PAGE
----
MOCCAE Organises the 6th National Dialogue for Climate Ambition

MOCCAE Organises the 6th National Dialogue for Climate Ambition

The National Dialogue for Climate Ambition Encourages Entities to Maximize Potential of Nature-based Climate Change Solutions

The Ministry of Climate Change and Environment (MOCCAE) hosted the sixth National Dialogue for Climate Ambition (NDCA) that explored the role of nature-based solutions in climate change mitigation and adaptation.

Held under the theme ‘Promoting the creation and implementation of innovative and sustainable nature-based solutions’, the event took place at Anantara Eastern Mangroves Abu Dhabi Hotel.

The session convened around 50 representatives of relevant public and private sector entities.

Federal government authorities included the Ministry of Interior, the Ministry of Finance, the Ministry of Economy, the Office of the UAE’s Special Envoy for Climate Change, Federal Authority for Nuclear Regulation (FANR), the General Civil Aviation Authority (GCAA), and Emirates Green Building Council.

Meanwhile, the Environment Agency – Abu Dhabi (EAD), the Abu Dhabi Department of Energy, and Dubai Municipality represented local government.

Among other entities in attendance were Emirates Nature-WWF, Zayed International Foundation for the Environment, and International Center for Biosaline Agriculture (ICBA).

The event also drew the participation of several local and international companies – Abu Dhabi National Oil Company (ADNOC), Mubadala, ADQ, TAQA, the Emirates Nuclear Energy Corporation (ENEC), Essa Al-Ghurair, Aldar, Farnek Services, HSBC, Boehringer Ingelheim, and Distant Imagery.

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The sixth instalment in the series highlighted the UAE’s efforts to leverage blue carbon ecosystems, such as mangrove forests, saltmarshes, and seagrass meadows, to address climate change.

Her Excellency Mariam bint Mohammed Almheiri, Minister of Climate Change and Environment, praised the outstanding work of EAD in this regard.

She added: “Mangrove forests offer significant climate change mitigation and adaptation co-benefits. They protect our coasts from rising sea levels and storm surges, and provide critical habitats for biodiversity.

"They also serve as effective carbon sinks. To strengthen our blue carbon ecosystems, we proactively work to expand our mangrove cover. In December 2020, we submitted our second Nationally Determined Contribution (NDC) under the Paris Agreement that included planting an additional 30 million mangroves by 2030.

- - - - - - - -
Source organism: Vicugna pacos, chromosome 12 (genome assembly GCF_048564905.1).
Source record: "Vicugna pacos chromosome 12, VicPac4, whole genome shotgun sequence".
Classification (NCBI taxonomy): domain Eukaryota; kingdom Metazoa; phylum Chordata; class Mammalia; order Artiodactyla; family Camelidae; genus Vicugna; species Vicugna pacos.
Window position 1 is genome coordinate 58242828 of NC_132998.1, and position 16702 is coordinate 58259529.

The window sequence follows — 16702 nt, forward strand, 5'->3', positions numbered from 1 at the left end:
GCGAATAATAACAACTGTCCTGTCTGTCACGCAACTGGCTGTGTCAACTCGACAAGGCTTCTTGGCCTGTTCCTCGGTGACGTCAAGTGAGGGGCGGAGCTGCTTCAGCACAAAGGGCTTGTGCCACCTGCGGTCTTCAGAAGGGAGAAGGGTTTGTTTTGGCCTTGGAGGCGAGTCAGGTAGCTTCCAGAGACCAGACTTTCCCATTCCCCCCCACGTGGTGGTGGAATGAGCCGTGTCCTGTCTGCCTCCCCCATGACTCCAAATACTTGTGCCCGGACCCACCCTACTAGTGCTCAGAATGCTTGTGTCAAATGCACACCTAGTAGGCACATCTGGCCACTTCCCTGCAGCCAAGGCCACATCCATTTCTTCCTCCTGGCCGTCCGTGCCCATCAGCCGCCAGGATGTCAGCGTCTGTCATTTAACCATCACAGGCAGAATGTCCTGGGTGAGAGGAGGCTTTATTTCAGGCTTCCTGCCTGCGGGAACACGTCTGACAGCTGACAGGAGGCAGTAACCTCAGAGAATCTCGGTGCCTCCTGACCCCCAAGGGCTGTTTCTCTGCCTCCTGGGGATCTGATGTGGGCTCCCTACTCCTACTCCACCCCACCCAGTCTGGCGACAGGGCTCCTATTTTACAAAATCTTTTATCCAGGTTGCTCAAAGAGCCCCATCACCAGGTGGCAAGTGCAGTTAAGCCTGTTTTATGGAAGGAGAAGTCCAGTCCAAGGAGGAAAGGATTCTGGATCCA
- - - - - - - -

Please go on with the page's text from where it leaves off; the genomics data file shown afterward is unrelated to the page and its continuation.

"And less than a year later, at the 26th UN Climate Change Conference (COP26) in Glasgow in November 2021, we announced an increase in our mangrove-planting target to 100 million by 2030.”

The UAE is home to more than 63 million mangroves that form forests spanning 183 sq kms and capture 43,000 tonnes of CO2 annually.

The new target, captured in the country’s updated second NDC, will bring up its total mangrove forest area to 483 sq kms and increase the CO2 sequestration rate to 115,000 tonnes per year.

Her Excellency said: “We aim to work closely with NGOs and the private sector to fulfil our commitment to safeguarding the sustainability of our mangrove forests.”

During the event, Steven Lutz, Senior Program Officer and Blue Carbon Lead at GRID-Arendal, a Norwegian foundation and partner of the United Nations Environment Programme (UNEP), offered an in-depth insight into ways of using ocean-based solutions to capture CO2.

Oceans absorb around one-third of human-generated emissions, and marine life, such as whales, fish, and sea turtles, plays a key role in this process.

For instance, an average great whale sequesters an estimated 33 tons of carbon when it dies and sinks to the ocean floor. Meanwhile, phytoplankton, whose productivity is enhanced by whales, captures 37 billion tonnes of CO2 per year.

Essentially, one whale is worth a thousand trees in terms of carbon absorption. Combined with other economic benefits, researchers estimate the value of each great whale to amount to US$2 million.

Lutz pointed out the difference in the carbon sequestration capacity of a living ocean versus a depleted one, emphasizing the importance of conserving ocean ecosystems and reversing the overfishing crisis.

The agenda also featured an introduction of the National Carbon Sequestration Project, a presentation on EAD’s efforts, and briefs on projects aimed at transforming captured CO2 and mineralizing it into rock.

In addition, the participants finalized the 100 Million Mangroves Plantation Plan, the implementation mechanism for the latest mangrove-planting target. NDCA is a series of sector-specific assemblies aimed at raising sectoral climate ambitions and informing the UAE’s roadmap to net zero by 2050.

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